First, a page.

Can I show you some of these layers?


Imagine walking into a classroom in your new school. You're a 10 year old girl and you don't know a soul. You've never been the social butterfly - always preferring to stand back a few steps and watch and wait first. Your heart is beating out of your chest, but you walk up those steps into the classroom because it's what you have to do. You expect the best because that's the spirit that's in you. You walk out of that classroom at the end of the day excited for the next, undaunted by the relationships and familiarity that already exist. And soon you are surrounded by warm faces and a girl who you call "friend". It sure didn't take you long - you embraced that challenge and created a beautiful first layer.


You have always been reluctant to talk on the phone. There's something about it makes you feel awkward and uncomfortable. That's why you laugh when you tell me what you did at school, and are scheduled to do again -- you're an office monitor at lunch time who gives the secretary a break and ANSWERS PHONES and pages staff members over the intercom! You're not sure how you ended up with this job, but it doesn't matter. It's fun, it's important, and it makes a layer shaded with growing confidence.


One day you arrive home from school with an important letter. Your teacher has selected you to be one of two students from your school to take part in the district-wide "Creative Challenge Program" for gifted students. It means working with other students from across the city in a strange school for six sessions in a workshop environment geared for accelerated learners. I drive you to the new school one cool fall morning. We meander the unfamiliar hallways and arrive at the classroom. You shake hands with the facilitator and walk in, unencumbered by fear. You spend the day learning with strangers. Your third layer is created, gleaming with bold awareness.


Your "Education through the Arts" school is rich with opportunity. Every day there is a listening program of classical music and commentary broadcast on the intercom. You sign up to be one of the narrators, taking one week's script and studying its challenging vocabulary until it rolls off your tongue. When the time comes you are the voice to a 250 person audience that listens over the intercom. Once afraid to speak to even one, you are now speaking to the masses. And so, your fourth layer is created with swirls of inflection and tone - rich in color.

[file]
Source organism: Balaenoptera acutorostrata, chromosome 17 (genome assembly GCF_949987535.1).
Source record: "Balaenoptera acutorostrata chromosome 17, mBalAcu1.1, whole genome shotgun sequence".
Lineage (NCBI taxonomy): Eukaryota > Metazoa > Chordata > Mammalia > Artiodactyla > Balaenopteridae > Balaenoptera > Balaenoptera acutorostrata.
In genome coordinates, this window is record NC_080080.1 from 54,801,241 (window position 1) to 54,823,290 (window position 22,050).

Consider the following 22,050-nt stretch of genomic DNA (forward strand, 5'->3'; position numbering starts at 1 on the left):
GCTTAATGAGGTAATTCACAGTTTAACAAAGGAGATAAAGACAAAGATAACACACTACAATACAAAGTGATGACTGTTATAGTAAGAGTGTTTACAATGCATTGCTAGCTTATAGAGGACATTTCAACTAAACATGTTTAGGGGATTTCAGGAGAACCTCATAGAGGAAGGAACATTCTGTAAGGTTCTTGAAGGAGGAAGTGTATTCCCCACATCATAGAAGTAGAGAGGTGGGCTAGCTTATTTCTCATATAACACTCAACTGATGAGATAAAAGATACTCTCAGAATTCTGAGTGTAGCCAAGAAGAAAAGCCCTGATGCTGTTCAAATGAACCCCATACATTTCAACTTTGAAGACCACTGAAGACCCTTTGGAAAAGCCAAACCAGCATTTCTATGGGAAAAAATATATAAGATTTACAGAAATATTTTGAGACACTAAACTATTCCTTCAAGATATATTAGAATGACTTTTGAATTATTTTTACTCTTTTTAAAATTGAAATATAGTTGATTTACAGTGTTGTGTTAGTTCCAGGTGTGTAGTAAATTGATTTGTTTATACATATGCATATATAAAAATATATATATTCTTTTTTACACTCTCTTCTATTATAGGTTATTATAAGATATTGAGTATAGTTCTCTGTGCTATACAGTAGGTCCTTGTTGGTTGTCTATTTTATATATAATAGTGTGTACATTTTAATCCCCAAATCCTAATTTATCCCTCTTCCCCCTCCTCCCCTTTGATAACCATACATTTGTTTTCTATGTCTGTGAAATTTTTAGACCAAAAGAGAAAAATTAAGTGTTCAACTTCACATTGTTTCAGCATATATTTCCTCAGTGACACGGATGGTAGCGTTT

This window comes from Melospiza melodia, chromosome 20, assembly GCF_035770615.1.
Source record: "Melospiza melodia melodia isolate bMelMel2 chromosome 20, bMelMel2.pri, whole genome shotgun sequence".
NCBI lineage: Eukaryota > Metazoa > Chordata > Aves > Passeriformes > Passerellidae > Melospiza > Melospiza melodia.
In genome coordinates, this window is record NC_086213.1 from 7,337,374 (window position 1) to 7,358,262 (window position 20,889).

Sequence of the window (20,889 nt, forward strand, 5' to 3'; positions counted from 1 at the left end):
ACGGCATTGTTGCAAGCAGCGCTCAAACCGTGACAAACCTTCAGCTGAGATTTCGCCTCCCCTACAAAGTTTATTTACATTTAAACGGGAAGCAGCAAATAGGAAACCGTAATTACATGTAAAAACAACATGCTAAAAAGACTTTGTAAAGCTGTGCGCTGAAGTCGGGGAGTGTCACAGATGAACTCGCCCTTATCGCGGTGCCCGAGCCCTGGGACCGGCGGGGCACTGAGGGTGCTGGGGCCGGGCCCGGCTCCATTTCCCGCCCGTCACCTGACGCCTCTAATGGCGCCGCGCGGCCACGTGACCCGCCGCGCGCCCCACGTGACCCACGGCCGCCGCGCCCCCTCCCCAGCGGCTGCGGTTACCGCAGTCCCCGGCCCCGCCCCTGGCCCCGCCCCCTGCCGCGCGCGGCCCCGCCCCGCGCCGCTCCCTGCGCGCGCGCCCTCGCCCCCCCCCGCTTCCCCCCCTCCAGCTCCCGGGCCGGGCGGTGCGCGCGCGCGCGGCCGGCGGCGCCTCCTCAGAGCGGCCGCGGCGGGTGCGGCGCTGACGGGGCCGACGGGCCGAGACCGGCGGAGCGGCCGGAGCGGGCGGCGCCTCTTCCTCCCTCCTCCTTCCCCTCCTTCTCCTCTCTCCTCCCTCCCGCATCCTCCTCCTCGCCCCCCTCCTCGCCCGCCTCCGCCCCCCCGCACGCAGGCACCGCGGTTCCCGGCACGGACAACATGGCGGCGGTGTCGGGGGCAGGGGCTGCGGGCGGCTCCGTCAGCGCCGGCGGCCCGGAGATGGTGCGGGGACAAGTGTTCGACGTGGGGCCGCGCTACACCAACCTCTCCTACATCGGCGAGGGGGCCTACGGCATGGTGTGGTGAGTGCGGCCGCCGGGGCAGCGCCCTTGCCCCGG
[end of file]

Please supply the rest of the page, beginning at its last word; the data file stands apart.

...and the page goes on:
We enter the church together, but your age group meets alone. We follow the directions to a huge room swarming with kids. It's loud, overwhelming, and full of energy that isn't ours. You walk ahead, find an empty place on a bench and sit down alone, gesturing me to leave. Alone but assured. You don't need my security, you've found it within yourself and made it your strong and solid layer. It fits you perfectly.


I can't help your sisters with the things I usually do - like brushing their long tangled hair or squeezing their toothpaste. You come alongside them and smooth the knots as best you can. You pour the milk and zip zippers that are stuck. You are finding your way to compassion. It's not always easy - your help is not always welcome. But you are the big sister, and you are creating a layer with substance. You will grow into this one with time, but as it flows on top of the rest you see the way it belongs with the others.


There will be more, of this I am sure.
Hannah is becoming more complex - her layers taking shape, with new ones added every day.
Some I see created and others happen in secret quiet places, waiting to be discovered.

Underneath it all remains the old-fashioned looking paper doll -a simple steady base that holds and balances the new layers with beauty.

Monday, November 15, 2010

Elbow Underestimations

It's a funny thing -
How an elbow can change your world in an instant.

Taking the wind out of your sails.
(And you were sailing).

Shoving you into that dark, familiar place.
(You hadn't visited there in awhile, and you hadn't missed it).

Bringing words and voices to your head and mouth.
(You thought you had learned a new language).

Hope fades...
for the longest moment.

This elbow -
Broken, bruised, and bandaged -
Just kicked you off your feet.

Never underestimate the elbow.

Thursday, November 11, 2010

Why Did We Have to Be Such Good Parents?!

It was Sunday afternoon. The weather was actually pretty nice - a sunny autumn day. But the girls all wanted to go skating. We haven't been skating since last winter, and Hannah's class will be going skating soon as a class field-trip. So, she wanted to practice up a bit. I really didn't want to go skating because I'm still fighting a bad cold, plus I'm basically a lazy person, and Karla didn't really feel like going either. As we were getting dressed to go, Karla said something like "Are we good parents, or what?" "The best", I said.